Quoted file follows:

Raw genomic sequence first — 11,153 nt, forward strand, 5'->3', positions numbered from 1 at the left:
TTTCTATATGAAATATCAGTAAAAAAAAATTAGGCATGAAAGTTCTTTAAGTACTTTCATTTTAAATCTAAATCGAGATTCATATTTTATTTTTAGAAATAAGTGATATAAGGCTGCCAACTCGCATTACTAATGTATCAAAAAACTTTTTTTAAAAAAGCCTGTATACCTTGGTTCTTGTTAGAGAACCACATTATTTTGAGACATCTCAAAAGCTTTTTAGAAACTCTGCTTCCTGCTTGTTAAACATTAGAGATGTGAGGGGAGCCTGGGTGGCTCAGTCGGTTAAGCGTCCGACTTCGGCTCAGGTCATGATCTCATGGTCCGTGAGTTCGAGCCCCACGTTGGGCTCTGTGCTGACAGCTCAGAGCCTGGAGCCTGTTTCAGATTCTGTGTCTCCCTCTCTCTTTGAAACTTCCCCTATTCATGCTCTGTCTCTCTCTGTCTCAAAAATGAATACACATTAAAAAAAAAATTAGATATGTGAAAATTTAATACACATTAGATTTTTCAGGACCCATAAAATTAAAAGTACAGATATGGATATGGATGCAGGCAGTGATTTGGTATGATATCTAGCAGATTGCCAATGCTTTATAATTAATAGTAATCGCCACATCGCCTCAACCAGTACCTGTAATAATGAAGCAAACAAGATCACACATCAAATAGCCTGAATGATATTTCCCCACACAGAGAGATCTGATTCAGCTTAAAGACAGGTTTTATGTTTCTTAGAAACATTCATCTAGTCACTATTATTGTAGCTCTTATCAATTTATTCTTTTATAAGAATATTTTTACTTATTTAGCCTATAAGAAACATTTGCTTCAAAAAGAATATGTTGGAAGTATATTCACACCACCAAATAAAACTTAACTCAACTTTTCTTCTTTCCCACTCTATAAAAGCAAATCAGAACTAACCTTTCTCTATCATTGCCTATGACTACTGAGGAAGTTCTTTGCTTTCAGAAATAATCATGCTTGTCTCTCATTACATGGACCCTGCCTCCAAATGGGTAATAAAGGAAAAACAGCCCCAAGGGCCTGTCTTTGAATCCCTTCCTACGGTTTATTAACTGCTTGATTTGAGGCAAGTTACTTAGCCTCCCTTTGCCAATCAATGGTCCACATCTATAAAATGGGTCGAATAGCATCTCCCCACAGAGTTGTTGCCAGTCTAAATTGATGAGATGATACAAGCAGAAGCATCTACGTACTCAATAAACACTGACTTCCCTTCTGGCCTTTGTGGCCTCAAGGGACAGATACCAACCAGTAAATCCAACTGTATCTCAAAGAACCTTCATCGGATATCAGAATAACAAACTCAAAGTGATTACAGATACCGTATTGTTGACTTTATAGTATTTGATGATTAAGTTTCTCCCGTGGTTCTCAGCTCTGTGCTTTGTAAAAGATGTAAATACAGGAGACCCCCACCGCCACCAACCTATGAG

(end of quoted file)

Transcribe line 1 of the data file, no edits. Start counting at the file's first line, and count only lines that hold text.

Raw genomic sequence first — 11,153 nt, forward strand, 5'->3', positions numbered from 1 at the left: